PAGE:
3 weeks old and I had him at the doctors already. He seamed to stop breathing whilst he was feeding. I was also concerned about his bowels as it seamed quite difficult for him to go. I was told to give him more water ( I was already giving him lots). Dude spewed whilst in there and the doctor asked if he had just had a bottle. I told him it was a good hour ago. He asked if he did that lots? He did so he said that he wasn't stopping breathing, he was breath holding because he had reflux. We was prescribed gaviscon to put in his bottles. This kid was smart though. He refused ever bottle with the gaviscon in it.

At his 8 week check the Health Visitor decided to check that the creases in his legs were symmetrical. I told her she would be lucky to get his legs down to check. They were always tucked up to his chest and i found it hard to get them flat. She struggled to get them down and initially thought they didn't match. She released them and pulled them down again. this time they did. She hadn't got his right leg down far enough the first time.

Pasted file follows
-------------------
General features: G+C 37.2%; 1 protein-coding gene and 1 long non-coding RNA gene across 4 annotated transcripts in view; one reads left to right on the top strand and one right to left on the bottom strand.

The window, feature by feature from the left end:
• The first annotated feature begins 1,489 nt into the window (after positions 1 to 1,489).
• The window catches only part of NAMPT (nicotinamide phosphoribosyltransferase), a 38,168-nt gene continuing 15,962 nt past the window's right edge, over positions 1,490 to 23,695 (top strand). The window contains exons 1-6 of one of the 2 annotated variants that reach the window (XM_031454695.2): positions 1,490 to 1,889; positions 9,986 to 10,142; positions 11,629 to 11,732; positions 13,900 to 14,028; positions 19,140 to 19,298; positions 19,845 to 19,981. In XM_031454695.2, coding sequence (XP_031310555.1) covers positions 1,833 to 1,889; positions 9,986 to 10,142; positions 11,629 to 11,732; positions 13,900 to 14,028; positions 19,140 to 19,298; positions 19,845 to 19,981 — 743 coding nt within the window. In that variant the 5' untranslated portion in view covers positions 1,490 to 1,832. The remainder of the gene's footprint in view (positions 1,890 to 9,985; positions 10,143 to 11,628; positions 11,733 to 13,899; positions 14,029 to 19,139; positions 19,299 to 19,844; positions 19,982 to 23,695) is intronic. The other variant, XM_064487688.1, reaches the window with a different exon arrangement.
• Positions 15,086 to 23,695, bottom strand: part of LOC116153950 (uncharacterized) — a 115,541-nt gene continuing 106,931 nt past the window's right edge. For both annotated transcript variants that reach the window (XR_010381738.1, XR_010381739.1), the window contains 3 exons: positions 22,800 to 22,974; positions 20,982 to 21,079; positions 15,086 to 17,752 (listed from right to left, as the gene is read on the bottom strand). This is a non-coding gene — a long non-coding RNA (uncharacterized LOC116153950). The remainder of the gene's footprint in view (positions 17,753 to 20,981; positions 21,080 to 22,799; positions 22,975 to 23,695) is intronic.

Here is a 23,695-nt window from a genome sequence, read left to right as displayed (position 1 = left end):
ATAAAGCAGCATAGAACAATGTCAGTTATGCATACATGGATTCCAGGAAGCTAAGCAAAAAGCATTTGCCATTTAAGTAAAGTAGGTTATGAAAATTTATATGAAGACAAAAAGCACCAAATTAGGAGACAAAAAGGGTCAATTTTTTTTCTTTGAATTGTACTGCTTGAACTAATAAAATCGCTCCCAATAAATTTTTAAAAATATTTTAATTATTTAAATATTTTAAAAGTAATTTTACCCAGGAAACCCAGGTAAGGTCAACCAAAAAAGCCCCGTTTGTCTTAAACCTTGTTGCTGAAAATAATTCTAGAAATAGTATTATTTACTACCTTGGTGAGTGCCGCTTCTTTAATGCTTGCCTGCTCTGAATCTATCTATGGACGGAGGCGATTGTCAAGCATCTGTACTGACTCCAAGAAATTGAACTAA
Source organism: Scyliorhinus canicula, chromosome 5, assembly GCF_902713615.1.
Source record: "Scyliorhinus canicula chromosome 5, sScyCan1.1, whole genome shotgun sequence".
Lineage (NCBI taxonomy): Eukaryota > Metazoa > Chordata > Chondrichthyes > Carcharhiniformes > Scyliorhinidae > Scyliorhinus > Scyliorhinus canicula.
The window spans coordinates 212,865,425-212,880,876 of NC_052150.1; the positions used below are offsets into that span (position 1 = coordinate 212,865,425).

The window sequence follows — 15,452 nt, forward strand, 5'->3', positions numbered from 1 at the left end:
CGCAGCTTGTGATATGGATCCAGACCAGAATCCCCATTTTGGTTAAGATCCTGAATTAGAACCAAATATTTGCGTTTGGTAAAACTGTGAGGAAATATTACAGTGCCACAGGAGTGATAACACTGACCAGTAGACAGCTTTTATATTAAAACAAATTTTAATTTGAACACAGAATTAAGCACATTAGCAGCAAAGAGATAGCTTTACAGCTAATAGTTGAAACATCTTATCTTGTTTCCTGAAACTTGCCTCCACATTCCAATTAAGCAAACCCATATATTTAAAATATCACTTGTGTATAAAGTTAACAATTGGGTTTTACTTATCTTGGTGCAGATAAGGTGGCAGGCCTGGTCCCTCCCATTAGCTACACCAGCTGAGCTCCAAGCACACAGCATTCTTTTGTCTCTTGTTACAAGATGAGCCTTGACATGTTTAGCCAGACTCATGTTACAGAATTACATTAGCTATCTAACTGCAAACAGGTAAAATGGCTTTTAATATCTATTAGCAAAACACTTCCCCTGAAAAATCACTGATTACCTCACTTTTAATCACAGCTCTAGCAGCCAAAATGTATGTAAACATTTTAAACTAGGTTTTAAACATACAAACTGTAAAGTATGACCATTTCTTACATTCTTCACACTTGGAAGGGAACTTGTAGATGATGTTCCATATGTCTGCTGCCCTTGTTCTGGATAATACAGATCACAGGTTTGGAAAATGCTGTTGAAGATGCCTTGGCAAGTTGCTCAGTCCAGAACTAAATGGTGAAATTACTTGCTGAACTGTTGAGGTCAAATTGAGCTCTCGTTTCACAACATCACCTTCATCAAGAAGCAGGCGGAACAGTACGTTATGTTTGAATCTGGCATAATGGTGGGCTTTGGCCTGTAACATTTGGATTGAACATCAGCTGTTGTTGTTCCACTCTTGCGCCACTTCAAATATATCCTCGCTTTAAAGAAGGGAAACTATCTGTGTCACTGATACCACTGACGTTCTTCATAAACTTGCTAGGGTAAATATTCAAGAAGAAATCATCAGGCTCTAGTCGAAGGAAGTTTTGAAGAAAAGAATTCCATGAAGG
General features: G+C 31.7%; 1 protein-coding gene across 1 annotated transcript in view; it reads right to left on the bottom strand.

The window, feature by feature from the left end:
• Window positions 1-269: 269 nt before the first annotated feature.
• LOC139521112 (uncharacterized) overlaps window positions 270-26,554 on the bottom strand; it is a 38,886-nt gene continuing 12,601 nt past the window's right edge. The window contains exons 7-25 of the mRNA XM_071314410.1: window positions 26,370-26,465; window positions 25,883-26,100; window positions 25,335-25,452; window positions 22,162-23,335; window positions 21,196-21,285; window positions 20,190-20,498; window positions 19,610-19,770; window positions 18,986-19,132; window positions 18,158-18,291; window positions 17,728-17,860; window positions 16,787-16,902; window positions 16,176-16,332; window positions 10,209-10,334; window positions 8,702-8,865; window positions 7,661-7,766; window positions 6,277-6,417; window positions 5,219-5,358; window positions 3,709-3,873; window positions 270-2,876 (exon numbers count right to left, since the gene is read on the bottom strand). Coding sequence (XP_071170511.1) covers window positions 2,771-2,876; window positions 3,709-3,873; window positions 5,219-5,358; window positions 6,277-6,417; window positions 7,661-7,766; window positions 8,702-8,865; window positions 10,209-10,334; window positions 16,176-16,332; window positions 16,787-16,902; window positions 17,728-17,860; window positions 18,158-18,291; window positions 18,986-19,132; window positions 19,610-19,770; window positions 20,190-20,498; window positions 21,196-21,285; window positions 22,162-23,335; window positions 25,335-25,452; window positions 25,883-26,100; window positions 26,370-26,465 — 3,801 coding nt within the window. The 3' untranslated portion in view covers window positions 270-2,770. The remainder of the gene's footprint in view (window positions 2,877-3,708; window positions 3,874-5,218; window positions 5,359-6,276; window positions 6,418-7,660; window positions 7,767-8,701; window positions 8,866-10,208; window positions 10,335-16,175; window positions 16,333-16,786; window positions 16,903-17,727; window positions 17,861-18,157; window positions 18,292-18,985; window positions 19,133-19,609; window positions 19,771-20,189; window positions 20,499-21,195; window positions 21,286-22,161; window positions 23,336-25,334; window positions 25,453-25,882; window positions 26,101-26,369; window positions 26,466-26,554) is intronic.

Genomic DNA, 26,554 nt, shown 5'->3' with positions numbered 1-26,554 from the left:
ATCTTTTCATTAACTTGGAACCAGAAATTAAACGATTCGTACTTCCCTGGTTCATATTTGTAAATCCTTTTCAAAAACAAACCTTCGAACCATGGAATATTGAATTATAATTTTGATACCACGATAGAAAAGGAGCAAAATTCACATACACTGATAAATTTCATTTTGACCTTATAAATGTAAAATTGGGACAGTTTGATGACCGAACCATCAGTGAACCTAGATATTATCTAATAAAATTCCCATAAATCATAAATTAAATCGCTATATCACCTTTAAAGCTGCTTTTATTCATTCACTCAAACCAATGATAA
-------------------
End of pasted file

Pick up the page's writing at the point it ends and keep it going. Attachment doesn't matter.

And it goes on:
At 6 months I really knew something was up. He never opened his hands, his legs were now down but he was often as straight as a board. He couldn't grab his feet like other babies and changing his nappy was like trying to bend a plank of wood. I told the Health Visitor that I thought something was wrong. I was sure babies could at least roll about by this age. I asked her when a baby should have control of their eyes as he seemed 'cross eyed' allot. I was having difficult with weaning as he choked of everything as well. She assured me he was ''normal'' and that he was just a lazy boy but did refer him to have his eyes checked as both myself and his father have lazy eyes.